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USS Pearl Harbor Steams Through Panama Canal

Navy NewsStand

Story Number: NNS070408-04
Release Date: 4/8/2007 2:22:00 PM

By Mass Communication Specialist 3rd Class Flavia Marin, USS Pearl Harbor Public Affairs

USS PEARL HARBOR, At Sea (NNS) -- USS Pearl Harbor (LSD 52) passed through the Panama Canal on April 6, in support of Partnership of the Americas (POA) 2007.

Before entering the canal, Pearl Harbor enjoyed a brief port visit in Vasco Nunez De Balboa, Panama, and welcomed aboard the commander of Destroyer Squadron (DESRON) 40, Capt. Randy Snyder, and his multinational staff from Mayport, Fla.

During the transit, the ship’s company observed the artful process of leaving the Pacific Ocean and crossing into the Atlantic.

Sailors spread out from the forecastle to the flight deck, weather decks to topside: Most taking in the well-orchestrated event for the first time.

“This was a marvel of engineering,” said Electronics Technician 3rd Class Jamie Smart. “I didn’t realize just how intricate the whole process was. I can now say I crossed from the Pacific Ocean into the Atlantic, and that’s something I’ll never forget.”

“Passing through the Canal was an experience many Sailors never take part in,” ship’s captain Cmdr. Victor Cooper said. “For a lot of my Sailors, it was one of their most memorable moments of their Navy career, and mine too.”

According to the Panama Canal Authority Web site, the canal is a vital strategic waterway that carries 5 percent of the world's trade.

Connecting the Pacific and Atlantic oceans across the slender Isthmus of Panama, the canal saves shippers costly time steaming around Cape Horn at the tip of South America. It consists of artificially created lakes; channels; and a series of locks, or water-filled chambers, that raise and lower ships through the mountainous terrain of central Panama.

“The locks raised our ship approximately 85 feet above the water level we were sailing on in the Pacific Ocean,” Lt. Cmdr. Daniel Caldwell, Pearl Harbor’s executive officer said. “The entire process took less than 12 hours.”

“All hands did an excellent job executing the passage, including the Panamanian operators,” Cooper said. “My crew has made me proud, as always.”

“This is the second year of POA, and it’s going to get bigger and bigger,” Lt. Cmdr. Grant Hartfield, DESRON 40 planner said. “Every year, different countries will host the Partnership, making it more recognizable.”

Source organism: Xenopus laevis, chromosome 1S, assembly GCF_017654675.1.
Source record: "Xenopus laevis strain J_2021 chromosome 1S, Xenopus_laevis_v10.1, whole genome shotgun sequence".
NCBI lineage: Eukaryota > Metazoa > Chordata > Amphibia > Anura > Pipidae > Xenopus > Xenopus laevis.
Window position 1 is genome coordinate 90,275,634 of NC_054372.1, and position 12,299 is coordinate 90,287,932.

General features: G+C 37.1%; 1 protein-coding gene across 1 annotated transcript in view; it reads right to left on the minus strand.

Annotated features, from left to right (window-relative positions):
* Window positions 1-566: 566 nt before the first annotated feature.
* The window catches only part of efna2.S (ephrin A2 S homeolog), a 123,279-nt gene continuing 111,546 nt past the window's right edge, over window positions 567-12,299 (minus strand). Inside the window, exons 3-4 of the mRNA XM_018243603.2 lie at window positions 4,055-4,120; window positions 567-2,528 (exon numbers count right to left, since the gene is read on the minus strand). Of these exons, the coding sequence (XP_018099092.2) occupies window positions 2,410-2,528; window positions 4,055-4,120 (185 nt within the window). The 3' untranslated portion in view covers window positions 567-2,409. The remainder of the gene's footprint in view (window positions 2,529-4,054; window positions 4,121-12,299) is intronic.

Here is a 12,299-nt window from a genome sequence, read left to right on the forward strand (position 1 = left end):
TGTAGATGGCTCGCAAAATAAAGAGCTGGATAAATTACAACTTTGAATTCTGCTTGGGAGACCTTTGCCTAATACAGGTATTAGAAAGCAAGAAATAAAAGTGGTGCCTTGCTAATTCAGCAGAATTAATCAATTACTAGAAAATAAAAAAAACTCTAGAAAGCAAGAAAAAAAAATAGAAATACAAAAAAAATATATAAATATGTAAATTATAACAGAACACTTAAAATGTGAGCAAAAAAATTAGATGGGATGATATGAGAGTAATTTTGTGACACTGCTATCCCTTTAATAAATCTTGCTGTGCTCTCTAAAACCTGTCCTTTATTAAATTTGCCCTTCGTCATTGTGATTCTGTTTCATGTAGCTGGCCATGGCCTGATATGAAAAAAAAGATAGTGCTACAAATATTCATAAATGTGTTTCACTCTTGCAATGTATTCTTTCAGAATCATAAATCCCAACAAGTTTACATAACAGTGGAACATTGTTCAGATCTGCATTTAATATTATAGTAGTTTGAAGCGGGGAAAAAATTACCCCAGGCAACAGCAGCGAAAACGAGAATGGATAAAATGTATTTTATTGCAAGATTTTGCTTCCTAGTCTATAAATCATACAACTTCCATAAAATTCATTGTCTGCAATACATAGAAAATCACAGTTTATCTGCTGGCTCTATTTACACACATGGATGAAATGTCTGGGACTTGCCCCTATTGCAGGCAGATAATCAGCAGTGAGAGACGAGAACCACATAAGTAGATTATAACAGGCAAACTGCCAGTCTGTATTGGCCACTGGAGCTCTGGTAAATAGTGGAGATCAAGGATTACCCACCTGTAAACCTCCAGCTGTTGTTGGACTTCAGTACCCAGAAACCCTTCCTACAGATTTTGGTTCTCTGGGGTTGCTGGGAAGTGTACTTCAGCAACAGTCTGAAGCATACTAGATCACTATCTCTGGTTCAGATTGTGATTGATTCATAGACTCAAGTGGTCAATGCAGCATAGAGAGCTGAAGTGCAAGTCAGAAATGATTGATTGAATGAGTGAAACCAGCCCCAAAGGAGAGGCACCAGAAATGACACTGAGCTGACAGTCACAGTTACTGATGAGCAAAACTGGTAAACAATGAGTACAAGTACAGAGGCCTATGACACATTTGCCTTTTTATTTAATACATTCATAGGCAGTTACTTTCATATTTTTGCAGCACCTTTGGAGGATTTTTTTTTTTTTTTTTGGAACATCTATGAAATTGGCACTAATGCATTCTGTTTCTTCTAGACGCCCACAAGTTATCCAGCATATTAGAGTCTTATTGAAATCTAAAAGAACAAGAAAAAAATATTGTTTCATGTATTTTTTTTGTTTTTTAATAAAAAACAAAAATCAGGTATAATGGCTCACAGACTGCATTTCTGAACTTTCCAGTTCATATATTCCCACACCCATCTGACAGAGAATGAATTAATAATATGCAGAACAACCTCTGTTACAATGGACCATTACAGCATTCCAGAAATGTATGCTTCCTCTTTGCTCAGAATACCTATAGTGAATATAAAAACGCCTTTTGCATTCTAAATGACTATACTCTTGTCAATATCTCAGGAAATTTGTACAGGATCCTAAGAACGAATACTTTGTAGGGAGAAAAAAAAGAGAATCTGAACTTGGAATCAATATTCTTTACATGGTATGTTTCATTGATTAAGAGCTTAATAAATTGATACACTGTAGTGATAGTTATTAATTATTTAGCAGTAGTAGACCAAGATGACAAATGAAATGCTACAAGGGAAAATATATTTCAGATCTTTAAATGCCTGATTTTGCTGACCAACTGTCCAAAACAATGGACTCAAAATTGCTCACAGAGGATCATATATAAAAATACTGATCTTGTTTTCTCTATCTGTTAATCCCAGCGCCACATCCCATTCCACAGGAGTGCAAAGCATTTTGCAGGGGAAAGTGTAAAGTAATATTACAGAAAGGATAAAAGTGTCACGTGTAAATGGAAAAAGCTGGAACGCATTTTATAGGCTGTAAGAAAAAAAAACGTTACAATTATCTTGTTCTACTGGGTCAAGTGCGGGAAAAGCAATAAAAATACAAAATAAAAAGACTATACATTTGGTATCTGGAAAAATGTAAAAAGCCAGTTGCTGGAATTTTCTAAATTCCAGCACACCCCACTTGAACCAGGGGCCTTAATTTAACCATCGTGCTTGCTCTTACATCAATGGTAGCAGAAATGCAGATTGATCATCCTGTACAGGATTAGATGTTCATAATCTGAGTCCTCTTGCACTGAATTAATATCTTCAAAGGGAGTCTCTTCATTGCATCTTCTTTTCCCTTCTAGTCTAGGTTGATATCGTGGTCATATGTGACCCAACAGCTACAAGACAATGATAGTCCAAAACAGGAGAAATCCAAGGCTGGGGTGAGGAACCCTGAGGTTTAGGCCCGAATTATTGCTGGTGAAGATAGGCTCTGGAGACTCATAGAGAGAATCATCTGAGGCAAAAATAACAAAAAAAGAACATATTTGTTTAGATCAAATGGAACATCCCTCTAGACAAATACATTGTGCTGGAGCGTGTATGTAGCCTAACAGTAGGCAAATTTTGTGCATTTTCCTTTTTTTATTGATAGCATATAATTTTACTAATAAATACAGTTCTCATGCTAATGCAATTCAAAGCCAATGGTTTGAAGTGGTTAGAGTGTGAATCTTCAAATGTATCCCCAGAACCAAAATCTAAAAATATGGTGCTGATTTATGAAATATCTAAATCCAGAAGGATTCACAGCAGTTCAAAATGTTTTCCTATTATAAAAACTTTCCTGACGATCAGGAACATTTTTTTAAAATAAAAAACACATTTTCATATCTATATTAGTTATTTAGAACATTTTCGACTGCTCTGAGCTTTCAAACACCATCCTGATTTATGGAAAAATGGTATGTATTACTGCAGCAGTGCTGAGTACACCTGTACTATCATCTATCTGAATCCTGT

Pearl Harbor is the first West Coast-based ship to pass through the canal while conducting POA.

“It’s not often a West Coast ship gets to visit Central and South America and take part in this,” Snyder said. “Pearl Harbor truly is conducting some unique operations for a San Diego-based LSD. The circumnavigation of South America for all of the task group’s ships will be quite an experience.”

“I have been looking forward to transiting the canal for years,” Caldwell said, “and today I finally got a chance to.”

POA 2007 focuses on enhancing relationships with regional partner nations through a variety of exercises and events at sea and on shore throughout South America and the Caribbean. The U.S. Navy Task Group consists of amphibious dock landing ship Pearl Harbor (LSD 52), destroyer USS Mitscher (DDG 57), frigate USS Samuel B. Roberts (FFG 58) and the Chilean Frigate Almirante Latorre (FFG 14).

The deployment will conclude with participation in PANAMAX 2007, an annual exercise designed to assist the government of Panama in protecting the security of the Panama Canal.

Pearl Harbor is the last of the Navy's four new cargo variants of the Harper’s Ferry-class landing dock ships. It is the first ship to carry the name Pearl Harbor, commemorating the heroic actions of members of the armed services and citizens of the Island of Oahu on Dec. 7, 1941.

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